Different styles of music have different approaches to the beat. Aggressive rock is often ahead of or “on top of” the beat. A lot of Brazilian music tends to be straight down the middle. Older jazz tends to be on the back side of the beat. The younger jazz players play more on top. Set drummers are playing as many as four rhythms at once; a very common approach that often works well is to play the high hat dead on the beat and have the back beat (2 and 4 on the snare drum) a hair behind. You can also take all three approaches in the same musical phrase! As you can imagine, this creates a universe of possibilities when a number of musicians are involved. Some musicians have instantly compatible approaches. Some musicians don’t, and a lot of times when the music doesn’t feel the way it should the problem can be traced to the differences in the way the musicians are approaching the beat.
Some musicians understand how to use this aspect of music instinctively. Others, like me, had to learn how to do it. I’m still learning! My recent work for David Garfield was a case in point. He sent me a song with a reggae flavor to it, with instructions to play what I thought would fit it. The track was recorded to a click (80 beats per minute, a good reggae tempo), and was played by world class studio musicians, none of whom were reggae players.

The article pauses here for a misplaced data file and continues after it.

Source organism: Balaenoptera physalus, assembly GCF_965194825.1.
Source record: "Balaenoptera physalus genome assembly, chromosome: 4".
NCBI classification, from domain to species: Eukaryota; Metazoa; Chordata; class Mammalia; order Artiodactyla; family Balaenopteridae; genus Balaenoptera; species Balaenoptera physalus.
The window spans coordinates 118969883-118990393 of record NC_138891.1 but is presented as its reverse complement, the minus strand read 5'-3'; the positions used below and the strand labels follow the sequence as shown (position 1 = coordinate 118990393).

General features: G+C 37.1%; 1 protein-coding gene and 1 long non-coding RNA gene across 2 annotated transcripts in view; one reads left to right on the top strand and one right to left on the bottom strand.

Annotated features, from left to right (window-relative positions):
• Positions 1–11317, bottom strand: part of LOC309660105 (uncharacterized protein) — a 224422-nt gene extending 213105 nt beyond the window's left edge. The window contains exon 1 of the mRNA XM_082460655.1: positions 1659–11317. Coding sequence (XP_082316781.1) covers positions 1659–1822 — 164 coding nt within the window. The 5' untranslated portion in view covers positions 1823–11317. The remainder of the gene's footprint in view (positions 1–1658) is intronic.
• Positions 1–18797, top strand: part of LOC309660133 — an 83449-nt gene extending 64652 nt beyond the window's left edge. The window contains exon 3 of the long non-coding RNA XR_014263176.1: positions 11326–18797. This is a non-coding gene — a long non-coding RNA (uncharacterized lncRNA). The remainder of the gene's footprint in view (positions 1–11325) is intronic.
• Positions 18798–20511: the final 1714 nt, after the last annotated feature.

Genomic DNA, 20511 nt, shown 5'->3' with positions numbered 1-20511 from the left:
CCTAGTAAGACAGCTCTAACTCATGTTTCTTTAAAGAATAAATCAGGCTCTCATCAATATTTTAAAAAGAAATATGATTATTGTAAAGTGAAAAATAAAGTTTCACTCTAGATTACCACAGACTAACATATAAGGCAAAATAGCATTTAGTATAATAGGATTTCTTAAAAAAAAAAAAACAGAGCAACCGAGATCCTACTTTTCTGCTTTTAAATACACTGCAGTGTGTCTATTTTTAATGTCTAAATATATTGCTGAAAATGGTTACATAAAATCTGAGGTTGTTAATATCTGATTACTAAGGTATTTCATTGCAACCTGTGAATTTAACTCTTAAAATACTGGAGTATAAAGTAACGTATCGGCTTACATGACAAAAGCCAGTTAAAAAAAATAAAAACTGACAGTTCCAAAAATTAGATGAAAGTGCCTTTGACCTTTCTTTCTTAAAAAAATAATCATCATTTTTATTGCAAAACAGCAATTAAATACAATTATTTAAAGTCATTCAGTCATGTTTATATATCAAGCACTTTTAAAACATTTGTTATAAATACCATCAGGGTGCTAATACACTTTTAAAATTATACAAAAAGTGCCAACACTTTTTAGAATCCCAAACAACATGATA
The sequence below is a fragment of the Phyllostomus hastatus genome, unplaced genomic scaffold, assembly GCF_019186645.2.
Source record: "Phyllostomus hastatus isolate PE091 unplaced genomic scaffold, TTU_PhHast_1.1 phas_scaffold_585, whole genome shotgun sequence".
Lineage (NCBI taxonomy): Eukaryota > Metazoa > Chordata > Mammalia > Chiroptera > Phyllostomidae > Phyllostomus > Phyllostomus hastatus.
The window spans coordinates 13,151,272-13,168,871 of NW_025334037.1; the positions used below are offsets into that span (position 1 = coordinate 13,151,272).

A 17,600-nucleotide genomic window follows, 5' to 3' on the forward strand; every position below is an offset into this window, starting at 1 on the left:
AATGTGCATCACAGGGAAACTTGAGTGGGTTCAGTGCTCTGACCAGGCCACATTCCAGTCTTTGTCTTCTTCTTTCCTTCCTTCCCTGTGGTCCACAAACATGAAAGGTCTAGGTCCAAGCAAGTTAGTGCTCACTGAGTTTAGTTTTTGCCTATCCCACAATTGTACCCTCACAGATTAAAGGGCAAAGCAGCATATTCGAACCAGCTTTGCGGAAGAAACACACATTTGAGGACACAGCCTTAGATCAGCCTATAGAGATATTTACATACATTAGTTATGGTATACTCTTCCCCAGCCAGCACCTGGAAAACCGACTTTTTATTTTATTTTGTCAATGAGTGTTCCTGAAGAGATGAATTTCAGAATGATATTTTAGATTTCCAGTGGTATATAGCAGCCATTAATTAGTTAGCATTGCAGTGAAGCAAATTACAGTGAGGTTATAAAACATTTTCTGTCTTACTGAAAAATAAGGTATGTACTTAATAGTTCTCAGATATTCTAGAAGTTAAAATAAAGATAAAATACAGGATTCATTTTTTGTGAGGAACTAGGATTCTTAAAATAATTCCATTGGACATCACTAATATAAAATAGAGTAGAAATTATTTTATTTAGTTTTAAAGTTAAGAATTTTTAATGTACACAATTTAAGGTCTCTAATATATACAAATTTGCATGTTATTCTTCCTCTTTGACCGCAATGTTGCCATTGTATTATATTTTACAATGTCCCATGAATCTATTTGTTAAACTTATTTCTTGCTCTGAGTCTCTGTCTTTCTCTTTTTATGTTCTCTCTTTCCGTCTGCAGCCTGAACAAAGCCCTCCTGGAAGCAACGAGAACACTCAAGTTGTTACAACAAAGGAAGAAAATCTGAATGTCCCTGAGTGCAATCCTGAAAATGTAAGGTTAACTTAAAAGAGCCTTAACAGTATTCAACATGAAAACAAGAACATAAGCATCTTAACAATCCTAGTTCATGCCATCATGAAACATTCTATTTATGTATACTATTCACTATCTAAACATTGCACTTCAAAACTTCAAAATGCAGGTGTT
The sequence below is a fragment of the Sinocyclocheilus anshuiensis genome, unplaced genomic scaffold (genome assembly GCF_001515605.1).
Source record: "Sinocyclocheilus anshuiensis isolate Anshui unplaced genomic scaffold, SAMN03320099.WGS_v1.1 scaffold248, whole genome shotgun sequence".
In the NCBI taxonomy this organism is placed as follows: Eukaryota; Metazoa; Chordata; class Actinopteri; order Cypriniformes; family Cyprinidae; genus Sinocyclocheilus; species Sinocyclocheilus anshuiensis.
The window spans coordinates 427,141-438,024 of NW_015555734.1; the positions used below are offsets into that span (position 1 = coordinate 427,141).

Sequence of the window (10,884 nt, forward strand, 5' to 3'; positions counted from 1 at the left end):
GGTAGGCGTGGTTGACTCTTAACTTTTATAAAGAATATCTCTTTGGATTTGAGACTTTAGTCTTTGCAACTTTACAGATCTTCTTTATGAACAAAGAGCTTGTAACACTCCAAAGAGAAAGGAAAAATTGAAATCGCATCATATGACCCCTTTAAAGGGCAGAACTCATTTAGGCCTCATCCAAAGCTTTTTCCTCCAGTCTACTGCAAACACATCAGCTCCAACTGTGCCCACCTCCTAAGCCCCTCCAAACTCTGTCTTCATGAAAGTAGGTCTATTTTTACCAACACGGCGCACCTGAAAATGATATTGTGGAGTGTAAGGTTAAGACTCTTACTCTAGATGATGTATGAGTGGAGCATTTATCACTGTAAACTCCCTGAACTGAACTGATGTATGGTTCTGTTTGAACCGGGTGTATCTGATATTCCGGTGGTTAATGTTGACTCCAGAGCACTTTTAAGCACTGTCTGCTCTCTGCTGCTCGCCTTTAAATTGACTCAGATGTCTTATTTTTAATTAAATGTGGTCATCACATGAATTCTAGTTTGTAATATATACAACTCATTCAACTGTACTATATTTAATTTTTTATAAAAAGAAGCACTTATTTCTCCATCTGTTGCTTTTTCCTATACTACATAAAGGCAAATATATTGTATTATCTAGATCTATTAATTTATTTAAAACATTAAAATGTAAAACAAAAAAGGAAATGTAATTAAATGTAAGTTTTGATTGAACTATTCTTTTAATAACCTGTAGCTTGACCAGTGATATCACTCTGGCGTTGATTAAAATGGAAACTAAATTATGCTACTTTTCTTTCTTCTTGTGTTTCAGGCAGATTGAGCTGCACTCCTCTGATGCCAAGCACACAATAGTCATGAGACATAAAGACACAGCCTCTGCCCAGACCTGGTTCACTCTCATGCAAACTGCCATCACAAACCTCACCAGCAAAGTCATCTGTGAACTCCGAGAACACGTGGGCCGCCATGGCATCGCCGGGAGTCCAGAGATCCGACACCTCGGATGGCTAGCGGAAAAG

Musicians like these are masters of their instruments and they play with click tracks and drum machines all the time. Their playing has a lot of feeling and flavor but it’s also compatible with the demands of commercial recording, where everything is highly scrutinized and lots of money is at stake. So they often play right down the center of the beat, as it’s what producers often want. Their parts are super accurate and their deviations ahead of and back of the beat are usually pretty small.